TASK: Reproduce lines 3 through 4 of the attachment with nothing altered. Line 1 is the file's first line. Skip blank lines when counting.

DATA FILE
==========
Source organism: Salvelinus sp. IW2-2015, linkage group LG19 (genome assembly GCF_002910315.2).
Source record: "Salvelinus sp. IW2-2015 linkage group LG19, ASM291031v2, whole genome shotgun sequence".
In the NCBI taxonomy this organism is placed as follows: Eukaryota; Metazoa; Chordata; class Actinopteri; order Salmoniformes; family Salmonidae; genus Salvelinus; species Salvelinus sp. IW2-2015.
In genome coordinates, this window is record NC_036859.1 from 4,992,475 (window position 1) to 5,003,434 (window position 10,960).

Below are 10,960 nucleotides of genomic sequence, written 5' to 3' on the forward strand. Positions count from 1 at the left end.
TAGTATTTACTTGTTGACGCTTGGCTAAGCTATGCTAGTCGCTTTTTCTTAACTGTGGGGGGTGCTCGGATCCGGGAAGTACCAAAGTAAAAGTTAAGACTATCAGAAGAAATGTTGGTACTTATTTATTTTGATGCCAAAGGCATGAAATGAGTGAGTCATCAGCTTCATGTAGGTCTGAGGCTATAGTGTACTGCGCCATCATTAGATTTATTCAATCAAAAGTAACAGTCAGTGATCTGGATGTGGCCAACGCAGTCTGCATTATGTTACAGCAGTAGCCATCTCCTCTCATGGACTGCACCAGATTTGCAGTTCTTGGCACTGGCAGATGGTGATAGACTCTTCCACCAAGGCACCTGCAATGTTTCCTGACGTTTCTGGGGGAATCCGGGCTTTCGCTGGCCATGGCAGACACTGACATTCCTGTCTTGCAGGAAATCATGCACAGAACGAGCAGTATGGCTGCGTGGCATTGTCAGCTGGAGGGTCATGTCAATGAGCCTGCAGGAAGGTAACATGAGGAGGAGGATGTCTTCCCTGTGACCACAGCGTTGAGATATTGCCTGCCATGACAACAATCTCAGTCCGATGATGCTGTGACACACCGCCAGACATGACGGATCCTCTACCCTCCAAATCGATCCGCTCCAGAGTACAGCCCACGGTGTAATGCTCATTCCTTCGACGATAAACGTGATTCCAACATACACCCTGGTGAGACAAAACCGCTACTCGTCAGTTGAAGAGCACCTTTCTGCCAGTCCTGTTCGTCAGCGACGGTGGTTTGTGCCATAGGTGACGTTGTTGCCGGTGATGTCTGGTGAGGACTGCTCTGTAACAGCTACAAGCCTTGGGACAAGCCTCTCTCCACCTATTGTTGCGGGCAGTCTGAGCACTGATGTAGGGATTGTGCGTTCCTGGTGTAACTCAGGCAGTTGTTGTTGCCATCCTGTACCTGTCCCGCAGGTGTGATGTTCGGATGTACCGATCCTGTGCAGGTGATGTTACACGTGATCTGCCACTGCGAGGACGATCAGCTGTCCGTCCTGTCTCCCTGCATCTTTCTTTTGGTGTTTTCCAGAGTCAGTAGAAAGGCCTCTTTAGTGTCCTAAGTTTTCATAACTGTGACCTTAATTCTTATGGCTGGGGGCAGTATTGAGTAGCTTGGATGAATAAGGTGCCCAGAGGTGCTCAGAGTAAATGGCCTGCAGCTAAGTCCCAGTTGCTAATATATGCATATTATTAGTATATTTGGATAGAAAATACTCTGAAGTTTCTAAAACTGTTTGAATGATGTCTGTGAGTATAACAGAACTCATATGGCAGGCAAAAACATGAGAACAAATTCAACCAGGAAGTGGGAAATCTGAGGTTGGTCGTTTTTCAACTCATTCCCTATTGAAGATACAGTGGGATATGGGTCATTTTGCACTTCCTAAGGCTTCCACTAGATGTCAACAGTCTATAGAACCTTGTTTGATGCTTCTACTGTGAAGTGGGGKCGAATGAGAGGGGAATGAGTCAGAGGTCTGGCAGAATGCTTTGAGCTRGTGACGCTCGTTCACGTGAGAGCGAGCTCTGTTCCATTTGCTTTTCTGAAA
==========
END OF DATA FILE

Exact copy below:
In the NCBI taxonomy this organism is placed as follows: Eukaryota; Metazoa; Chordata; class Actinopteri; order Salmoniformes; family Salmonidae; genus Salvelinus; species Salvelinus sp. IW2-2015.
In genome coordinates, this window is record NC_036859.1 from 4,992,475 (window position 1) to 5,003,434 (window position 10,960).